The campaign of former Phoenix Police Sergeant Paul Penzone says it is supporting a challenge to Scottsdale Police Lieutenant Mike Stauffer's nomination signatures, a challenge that threatens to strike Stauffer's name from the November general election ballot for Maricopa County Sheriff.
Phoenix lawyer Andrew Gordon tells me the challenge will be filed today and will go line-by-line, disputing enough signatures to eliminate Stauffer's name as an Independent challenger to incumbent GOPer Sheriff Joe Arpaio, who is running for an unprecedented sixth term as the county's top lawman.
According to the county recorder's website, Stauffer has submitted 29,794 signatures, more than 10,000 over the 19,410 required of an Independent running in that race.
Any challenge to Stauffer's petitions would have to invalidate enough signatures to push Stauffer below that minimum number of 19,410.
Gordon said his office is still working on the challenge, which has to meet a 5 p.m. deadline today, so he didn't have the final number of signatures that will be questioned.
"But we will have enough," he insisted, explaining that the challenges will be a combination of discrepancies both with the petition signers and with the petition circulators.
"If the circulator is invalid, then all the signatures gathered by that circulator get struck," Gordon stated. "There are some circulators who are being challenged because the addresses they give don't exist. One of them gave a Basha's shopping center as their address."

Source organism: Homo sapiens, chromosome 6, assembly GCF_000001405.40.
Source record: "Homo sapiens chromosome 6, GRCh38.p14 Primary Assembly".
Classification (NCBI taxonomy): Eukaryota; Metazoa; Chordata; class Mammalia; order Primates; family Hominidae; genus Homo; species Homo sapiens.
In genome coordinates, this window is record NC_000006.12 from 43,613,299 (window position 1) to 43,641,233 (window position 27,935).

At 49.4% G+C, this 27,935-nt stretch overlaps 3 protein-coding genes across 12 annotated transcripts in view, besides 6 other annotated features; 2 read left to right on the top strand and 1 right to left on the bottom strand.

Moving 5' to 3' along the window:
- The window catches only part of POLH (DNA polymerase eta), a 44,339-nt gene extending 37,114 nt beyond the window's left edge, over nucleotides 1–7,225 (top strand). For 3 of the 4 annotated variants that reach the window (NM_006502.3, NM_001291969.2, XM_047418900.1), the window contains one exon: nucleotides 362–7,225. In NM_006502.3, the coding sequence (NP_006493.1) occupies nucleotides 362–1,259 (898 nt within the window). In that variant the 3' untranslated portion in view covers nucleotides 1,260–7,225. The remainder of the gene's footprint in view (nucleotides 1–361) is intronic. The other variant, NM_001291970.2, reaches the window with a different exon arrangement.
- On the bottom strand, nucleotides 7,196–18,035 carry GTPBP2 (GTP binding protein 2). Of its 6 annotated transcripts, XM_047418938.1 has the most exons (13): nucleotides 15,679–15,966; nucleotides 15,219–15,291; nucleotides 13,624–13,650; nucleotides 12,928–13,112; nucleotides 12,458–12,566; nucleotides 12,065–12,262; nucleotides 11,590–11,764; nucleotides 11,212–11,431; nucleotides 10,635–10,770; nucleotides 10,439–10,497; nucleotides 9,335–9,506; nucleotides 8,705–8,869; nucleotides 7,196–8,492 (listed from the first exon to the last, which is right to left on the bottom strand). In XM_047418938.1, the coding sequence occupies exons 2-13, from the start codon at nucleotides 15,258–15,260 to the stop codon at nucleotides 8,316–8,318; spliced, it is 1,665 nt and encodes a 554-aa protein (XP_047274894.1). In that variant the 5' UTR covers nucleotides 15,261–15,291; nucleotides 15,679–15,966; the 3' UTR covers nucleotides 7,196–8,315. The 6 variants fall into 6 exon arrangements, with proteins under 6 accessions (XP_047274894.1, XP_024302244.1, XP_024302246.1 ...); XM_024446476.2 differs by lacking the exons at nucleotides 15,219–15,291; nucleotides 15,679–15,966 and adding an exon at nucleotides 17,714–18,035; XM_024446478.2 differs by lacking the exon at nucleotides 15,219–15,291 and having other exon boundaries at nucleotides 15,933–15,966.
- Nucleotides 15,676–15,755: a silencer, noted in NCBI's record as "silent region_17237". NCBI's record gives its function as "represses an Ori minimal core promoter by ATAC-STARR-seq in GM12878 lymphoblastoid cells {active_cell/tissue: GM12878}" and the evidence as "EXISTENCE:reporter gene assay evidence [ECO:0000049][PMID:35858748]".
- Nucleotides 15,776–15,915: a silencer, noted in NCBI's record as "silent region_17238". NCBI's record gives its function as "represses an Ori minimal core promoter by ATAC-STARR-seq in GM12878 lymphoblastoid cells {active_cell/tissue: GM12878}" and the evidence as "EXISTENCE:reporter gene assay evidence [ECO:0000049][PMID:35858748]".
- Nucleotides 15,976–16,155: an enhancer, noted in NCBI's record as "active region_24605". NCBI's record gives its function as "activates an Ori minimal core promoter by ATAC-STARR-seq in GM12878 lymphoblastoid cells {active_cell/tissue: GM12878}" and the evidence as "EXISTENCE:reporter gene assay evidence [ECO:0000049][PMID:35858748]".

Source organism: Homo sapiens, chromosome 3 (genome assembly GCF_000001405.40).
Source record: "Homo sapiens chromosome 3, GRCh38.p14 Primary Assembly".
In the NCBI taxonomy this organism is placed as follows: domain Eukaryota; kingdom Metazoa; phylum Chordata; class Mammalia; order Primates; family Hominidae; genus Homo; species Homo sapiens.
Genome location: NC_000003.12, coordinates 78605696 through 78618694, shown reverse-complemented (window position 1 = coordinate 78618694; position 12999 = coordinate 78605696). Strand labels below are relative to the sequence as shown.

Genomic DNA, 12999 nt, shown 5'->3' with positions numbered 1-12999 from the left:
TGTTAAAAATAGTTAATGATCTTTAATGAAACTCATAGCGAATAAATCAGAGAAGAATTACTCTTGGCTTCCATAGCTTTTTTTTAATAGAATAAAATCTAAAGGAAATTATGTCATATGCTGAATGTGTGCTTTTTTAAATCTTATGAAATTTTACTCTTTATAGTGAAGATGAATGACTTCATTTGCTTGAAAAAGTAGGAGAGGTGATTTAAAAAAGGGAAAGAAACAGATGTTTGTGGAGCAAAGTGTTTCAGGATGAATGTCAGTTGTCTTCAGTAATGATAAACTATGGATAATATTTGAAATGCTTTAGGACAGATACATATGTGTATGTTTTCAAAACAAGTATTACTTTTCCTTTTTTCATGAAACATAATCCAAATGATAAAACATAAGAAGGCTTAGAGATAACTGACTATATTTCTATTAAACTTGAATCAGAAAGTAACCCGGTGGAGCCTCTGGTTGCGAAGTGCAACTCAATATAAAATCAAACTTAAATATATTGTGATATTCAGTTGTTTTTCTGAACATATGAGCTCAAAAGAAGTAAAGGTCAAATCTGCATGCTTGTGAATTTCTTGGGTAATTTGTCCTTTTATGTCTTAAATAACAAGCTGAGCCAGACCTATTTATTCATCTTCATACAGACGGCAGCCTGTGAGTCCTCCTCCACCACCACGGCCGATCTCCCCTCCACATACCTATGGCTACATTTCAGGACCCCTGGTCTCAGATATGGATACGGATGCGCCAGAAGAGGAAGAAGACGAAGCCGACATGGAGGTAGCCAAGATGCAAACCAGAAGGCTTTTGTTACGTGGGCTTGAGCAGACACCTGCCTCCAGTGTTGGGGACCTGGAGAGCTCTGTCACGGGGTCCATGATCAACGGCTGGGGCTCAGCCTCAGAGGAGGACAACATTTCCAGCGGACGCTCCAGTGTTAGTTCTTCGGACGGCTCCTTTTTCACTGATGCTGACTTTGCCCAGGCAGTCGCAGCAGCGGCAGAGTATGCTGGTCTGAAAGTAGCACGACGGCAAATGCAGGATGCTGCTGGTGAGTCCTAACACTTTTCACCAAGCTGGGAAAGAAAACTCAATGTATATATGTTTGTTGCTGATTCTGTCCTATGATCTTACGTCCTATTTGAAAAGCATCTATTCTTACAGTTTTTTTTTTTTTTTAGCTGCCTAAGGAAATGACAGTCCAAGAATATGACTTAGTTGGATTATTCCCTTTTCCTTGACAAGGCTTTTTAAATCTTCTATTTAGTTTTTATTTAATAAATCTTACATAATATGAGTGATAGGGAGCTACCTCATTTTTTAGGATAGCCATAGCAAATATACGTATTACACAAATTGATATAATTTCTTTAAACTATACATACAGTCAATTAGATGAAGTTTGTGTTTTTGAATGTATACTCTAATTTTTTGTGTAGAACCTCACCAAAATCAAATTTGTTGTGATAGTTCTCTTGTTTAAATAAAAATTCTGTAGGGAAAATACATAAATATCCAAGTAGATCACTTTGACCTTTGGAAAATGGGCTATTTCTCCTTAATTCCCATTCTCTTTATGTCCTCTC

Democratic volunteer and Phoenix resident Lois Pfau is the official plaintiff in the case, according to Gordon, but the Penzone camp is unabashedly supportive of the effort. Penzone spokeswoman Stacy Pearson told me that Penzone partisans helped in vetting Stauffer's signatures.
She said red flags were raised by the fact that so many of Stauffer's signatures were obtained in a matter of a few months time by a paid signature-gathering service. This prompted a review of Stauffer's signatures by volunteers for the Penzone campaign and for the Democratic Party.
(Note: Penzone and former New York cop John Rowan are vying for the Democratic nomination to take on Arpaio in November.)
"In some cases as many as 50 percent of the signatures on a single page were bad," Pearson claimed of the review. "It was our duty as voters to make sure we weren't being duped, and that in fact, Mike Stauffer, while holding a full time job, has met the basic minimum requirements to get on the ballot."